Harlequin Historical, $6.50, ISBN 978-0-373-29795-5
Historical Romance, 2014
Rachel Sutter’s husband Robert is finally dead. That man was a useless gambler and a total failure in providing for his family, and he made it clear to Rachel long ago that her land was the main reason he’d deigned to woo her in the first place. Still, Rachel isn’t going to be dancing on the man’s grave anytime soon. She has to find a way to feed her brother and her adopted son somehow, and it’s quite hard to be a woman and a breadwinner when she has nothing to her name. She wouldn’t put out for money, however, even if putting out means feeding the supposedly beloved members of her family, because her mother was a skanky woman and Rachel would rather see everyone she loves die before she spreads her legs for money. Oh, she wouldn’t want them to die, but she won’t put out either, so she just stands there and scrunches her face at the hero most of the time, her mouth always poised to launch accusations of all kinds about his dastard antics.
Caleb Beckett is a drifter, a cowboy, whose old flame betrayed him, blah blah blah – and he’s the one who brings Robert’s corpse back to his widow. Oh, and he springs some great news on her: Robert used her land as his collateral, and guess who the new owner of the land is.
Caleb doesn’t want to throw out the widow and her family, but he doesn’t know what to do with them or the land as well as he never expects to settle down in one place. Still, his conscience dictates that he should stay a while, especially since Rachel is being harassed by the token greedy SOB that only wants her land.
Caleb decides that maybe he can stay and pretend to be the ranch hand, while he pays Rachel to take care of the place. This is an arrangement that they will keep between themselves naturally.
Rachel is not happy because he has “stolen” her land and she doesn’t want his charity. She seems really eager to pack her family off so that they can all starve, all the way letting Caleb know of what he has consigned her to by winning a card game fair and square.
Caleb helps get rid of the SOB for a time being.
Rachel screeches that he is not the boss of her and she could have taken care of herself, thank you very much. (She can’t.)
He suggests that maybe he can loan her the money and she can pay off the SOB.
She is furious because she will not accept charity, and besides, she’s not some kind of whore who would put out for money, thanks very much, all men are pigs, everyone please hashtag #whitemenareherpes and un-follow a man today.
She hates it (okay, she likes it, but she refuses to like it, even if she likes it, because she doesn’t like it – that kind of thing) and she hates the fact that she is becoming a whore like her mother.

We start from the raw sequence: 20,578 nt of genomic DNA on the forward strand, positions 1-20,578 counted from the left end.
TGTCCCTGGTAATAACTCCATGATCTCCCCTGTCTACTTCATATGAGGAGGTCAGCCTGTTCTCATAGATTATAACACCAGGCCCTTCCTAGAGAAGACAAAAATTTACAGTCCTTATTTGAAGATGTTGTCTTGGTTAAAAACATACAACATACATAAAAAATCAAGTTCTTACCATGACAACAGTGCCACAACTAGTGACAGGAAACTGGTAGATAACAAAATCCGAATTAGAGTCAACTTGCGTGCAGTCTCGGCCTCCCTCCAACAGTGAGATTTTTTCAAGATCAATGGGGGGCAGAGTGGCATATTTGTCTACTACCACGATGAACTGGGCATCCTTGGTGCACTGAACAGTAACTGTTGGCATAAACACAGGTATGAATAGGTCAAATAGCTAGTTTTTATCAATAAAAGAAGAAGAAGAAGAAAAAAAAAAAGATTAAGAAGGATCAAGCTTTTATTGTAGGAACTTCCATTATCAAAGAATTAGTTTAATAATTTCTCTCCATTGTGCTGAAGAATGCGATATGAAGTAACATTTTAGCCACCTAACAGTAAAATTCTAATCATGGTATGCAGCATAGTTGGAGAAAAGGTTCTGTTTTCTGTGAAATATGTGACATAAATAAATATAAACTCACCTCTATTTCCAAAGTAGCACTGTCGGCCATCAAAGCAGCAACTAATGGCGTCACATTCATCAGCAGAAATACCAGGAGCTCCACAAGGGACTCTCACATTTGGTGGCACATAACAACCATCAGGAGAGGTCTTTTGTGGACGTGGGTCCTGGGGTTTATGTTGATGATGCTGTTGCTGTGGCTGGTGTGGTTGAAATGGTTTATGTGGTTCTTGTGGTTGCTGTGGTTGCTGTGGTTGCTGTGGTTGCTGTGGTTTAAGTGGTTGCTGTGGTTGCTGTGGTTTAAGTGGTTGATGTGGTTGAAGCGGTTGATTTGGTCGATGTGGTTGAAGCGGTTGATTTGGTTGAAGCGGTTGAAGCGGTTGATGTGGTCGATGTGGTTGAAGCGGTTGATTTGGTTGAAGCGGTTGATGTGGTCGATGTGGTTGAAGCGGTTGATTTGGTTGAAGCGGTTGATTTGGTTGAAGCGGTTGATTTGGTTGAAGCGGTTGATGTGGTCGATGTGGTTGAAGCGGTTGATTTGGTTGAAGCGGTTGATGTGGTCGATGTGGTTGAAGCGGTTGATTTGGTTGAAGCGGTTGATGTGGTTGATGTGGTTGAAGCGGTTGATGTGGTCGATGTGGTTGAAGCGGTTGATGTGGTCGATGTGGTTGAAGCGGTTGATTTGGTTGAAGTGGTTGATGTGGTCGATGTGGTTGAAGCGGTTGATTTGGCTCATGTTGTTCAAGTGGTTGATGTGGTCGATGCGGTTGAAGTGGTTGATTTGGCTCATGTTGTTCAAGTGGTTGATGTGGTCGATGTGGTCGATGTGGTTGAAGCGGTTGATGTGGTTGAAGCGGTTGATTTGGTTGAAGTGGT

Hmm, she thinks that he kisses a bit too well.
He must be married! She must confront him and insist that he tell the truth, because #menareworsethanHPV.
They make out.
No! No whore! No whore! Caleb is turning her into a whore! No!
Caleb helps her out again.
Not the boss of her, she could have taken care of herself, she is not a whore… the usual drill.
The climax of the story sees her accusing Caleb of pretending to be honorable when all he wants to do is to seize control of her life, and it’s his fault that she has no land, nothing. Oh, and she’d now go become a whore for the bad guy now, since Caleb left her with nothing so he has better not forget that everything is his fault.
Of course, in the end, she decides that she’s a hypocrite and a loser for driving the man away when all he has done is to protect her in all sincerity without expecting anything in return. Good for her, but this is one hag that deserves to lose everything because of her irrational paranoia and shrewish behavior. Oh, I know, she had a horrible marriage and a sad childhood, but she can take all that and choke on it. She could have married Caleb in an arrangement that would have given her and her family security and stability, but instead she spends nearly all her time insisting that she would never be like her mother while not doing anything other than to blame the hero for everything or resent him for being kind to her and her family. She subjected me to her relentless episodes of moronic behavior up to her convenient epiphany, making me roll up my eyes more times than I could keep count. She doesn’t want to be a whore? Here, let me jam a pick up her nostril.
There is something here that has me thinking that perhaps I’d like a book by this author under other circumstances. Caleb is a dreamy hero, a reluctant knight in shining armor who is just adorable, and there are glimmers of authentic tenderness in some of the author’s scenes. But she also allows Rachel to charge ahead in man-hating dumb rhino mode for too long, and epiphany comes way too late for me to believe that she won’t drive the two of them crazy three months into the marriage.
Maybe next time, Ms Boyce.
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